Kil Huh directs Pew’s work on state and local fiscal health. He leads Pew’s work on state and local fiscal health and economic growth, which includes projects that seek to strengthen states’ fiscal planning and budgeting and how they use tax incentives for economic development, track and analyze states’ health care spending, and provide officials with analysis and insights on the financial conditions of America’s largest cities.
As the project lead, Huh oversees Pew’s work to inform state policy on a wide range of issues including state and local public sector retirement benefits, state tax systems, and housing finance. He also supervises a vigorous research portfolio that has contributed to federal and state legislation and has been cited widely in national media including, The New York Times, The Washington Post, The Wall Street Journal, and NPR. Huh has appeared as a guest on Fox Business News, CBS Nightly News, and both PBS’s News Hour and Nightly Business Report.
Prior to joining Pew, he was most recently the director of policy and consulting at the Fannie Mae Foundation and previously manager of the foundation’s state and local initiatives.
He holds a B.S. in urban regional studies from Cornell University, a M.S. in urban planning from New York University and both a M.Phil. and a Ph.D. in urban planning from Columbia University.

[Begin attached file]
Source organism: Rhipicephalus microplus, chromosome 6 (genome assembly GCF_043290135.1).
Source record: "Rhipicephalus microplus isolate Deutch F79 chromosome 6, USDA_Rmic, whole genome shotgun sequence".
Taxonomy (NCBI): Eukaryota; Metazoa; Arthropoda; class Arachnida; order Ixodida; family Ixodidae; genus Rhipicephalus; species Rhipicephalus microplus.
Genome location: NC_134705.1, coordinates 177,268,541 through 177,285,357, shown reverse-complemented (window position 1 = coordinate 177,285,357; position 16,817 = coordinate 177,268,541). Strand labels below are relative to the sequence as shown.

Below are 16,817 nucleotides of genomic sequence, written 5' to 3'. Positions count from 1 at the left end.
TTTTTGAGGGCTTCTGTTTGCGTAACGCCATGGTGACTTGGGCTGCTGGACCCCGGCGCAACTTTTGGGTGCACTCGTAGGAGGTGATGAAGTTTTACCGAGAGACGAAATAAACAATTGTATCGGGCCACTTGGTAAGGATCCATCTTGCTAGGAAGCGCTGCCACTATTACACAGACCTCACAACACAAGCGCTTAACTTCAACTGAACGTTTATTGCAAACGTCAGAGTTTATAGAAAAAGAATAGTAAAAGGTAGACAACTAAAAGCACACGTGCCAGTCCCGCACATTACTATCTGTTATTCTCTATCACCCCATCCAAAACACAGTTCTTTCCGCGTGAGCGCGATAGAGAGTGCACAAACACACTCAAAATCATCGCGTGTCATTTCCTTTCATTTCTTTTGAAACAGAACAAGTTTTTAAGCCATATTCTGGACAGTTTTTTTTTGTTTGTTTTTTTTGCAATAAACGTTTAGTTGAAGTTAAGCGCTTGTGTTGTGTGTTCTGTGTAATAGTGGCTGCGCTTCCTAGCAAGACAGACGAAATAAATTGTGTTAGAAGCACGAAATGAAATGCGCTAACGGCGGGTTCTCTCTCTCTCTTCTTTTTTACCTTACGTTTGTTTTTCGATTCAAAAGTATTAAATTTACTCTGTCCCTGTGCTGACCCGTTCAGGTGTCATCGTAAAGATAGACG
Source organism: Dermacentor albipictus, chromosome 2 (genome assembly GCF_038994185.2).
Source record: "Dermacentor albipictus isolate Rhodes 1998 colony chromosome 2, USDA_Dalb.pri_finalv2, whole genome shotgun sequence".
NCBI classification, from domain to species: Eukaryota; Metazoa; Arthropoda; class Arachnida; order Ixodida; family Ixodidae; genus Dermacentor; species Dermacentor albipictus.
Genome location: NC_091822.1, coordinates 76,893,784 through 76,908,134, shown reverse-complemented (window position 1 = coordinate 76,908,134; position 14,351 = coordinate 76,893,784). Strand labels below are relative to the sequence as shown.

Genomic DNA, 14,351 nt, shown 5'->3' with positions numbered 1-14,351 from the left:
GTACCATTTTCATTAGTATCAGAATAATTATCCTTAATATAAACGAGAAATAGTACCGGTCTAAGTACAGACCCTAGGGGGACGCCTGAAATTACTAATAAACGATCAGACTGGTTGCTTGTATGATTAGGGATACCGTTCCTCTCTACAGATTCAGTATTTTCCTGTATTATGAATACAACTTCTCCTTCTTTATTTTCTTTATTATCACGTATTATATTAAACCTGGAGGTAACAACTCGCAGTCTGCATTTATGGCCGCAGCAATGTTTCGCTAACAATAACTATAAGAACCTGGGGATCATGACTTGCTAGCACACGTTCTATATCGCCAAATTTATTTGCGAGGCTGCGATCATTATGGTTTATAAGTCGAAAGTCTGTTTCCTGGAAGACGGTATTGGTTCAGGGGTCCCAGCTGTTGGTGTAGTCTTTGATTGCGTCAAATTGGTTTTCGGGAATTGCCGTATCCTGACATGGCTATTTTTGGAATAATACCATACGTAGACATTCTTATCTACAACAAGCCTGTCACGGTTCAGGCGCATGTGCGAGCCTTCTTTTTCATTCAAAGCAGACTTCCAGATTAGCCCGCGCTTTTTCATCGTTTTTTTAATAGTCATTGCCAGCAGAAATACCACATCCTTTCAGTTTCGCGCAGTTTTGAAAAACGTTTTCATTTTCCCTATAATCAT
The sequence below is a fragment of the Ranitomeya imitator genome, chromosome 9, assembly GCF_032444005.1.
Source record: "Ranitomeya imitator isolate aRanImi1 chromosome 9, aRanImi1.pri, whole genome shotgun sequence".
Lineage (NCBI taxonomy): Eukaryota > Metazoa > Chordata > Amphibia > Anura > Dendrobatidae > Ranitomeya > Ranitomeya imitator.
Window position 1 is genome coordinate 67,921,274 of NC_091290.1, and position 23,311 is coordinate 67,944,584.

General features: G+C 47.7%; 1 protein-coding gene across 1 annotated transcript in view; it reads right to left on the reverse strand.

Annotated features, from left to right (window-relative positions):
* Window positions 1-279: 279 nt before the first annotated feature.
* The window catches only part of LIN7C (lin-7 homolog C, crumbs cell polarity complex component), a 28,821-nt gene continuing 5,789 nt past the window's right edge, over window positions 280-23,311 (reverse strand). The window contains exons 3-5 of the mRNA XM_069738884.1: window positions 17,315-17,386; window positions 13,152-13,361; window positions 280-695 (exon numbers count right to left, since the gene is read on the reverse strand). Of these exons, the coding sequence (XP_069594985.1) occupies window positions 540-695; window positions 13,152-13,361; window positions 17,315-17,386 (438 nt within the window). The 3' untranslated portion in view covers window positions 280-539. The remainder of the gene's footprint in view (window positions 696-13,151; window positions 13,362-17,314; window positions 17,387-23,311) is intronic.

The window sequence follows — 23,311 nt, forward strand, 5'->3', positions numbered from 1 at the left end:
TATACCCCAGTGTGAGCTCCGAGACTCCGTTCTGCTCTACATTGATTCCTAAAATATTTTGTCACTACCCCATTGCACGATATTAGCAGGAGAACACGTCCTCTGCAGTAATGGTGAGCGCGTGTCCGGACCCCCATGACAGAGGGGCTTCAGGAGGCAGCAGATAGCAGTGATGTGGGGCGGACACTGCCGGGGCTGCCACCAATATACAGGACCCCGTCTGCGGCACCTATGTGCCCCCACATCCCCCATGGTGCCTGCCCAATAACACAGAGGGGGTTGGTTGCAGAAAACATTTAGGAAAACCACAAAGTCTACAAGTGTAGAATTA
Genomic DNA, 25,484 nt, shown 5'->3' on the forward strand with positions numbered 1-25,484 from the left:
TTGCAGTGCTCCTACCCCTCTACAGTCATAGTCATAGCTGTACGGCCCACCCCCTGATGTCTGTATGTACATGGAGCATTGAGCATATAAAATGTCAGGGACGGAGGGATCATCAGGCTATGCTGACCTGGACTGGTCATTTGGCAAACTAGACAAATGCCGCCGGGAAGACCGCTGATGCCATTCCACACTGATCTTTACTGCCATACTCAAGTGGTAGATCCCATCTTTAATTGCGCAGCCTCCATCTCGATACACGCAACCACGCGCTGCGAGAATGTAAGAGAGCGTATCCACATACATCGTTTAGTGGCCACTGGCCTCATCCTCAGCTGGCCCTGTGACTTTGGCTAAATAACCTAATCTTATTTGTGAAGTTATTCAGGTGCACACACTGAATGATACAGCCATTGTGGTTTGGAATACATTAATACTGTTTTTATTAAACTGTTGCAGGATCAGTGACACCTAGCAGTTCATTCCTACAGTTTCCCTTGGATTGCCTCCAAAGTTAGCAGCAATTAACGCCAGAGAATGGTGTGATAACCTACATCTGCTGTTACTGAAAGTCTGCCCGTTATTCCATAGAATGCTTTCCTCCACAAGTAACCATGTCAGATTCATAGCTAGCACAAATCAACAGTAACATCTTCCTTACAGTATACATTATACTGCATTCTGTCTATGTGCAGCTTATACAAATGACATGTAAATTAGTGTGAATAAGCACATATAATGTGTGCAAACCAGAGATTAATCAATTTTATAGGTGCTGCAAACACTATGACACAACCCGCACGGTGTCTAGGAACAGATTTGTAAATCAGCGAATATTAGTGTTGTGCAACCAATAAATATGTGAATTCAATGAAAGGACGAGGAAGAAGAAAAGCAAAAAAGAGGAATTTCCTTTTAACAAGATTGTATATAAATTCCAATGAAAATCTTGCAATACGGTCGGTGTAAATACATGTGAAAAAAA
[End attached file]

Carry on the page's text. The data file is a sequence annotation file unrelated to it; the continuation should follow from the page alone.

Recent WorkView All
With the enactment of H.B. 696 during the 2016 regular session, Louisiana became the eighth state to create a sovereign wealth fund that receives a portion of severance revenue, which are taxes collected on the extraction of natural resources such as oil and natural gas. The bill, initially sponsored by Speaker Pro Tem Walt Leger (D), received bipartisan support with 13 representatives... Read More
Not all state budget estimates are created equal. Although fiscal projections are usually good-faith efforts to translate uncertainty into reasonable expectations, some assumptions merit close scrutiny. As most states approach the start of the new fiscal year, lawmakers should consider how overly rosy assumptions can make policy changes more expensive than expected. A new state budget issue brief... Read More
These examples highlight instances in three major budget areas where questionable or unrealistic fiscalassumptions could cause significant problems for states. Read More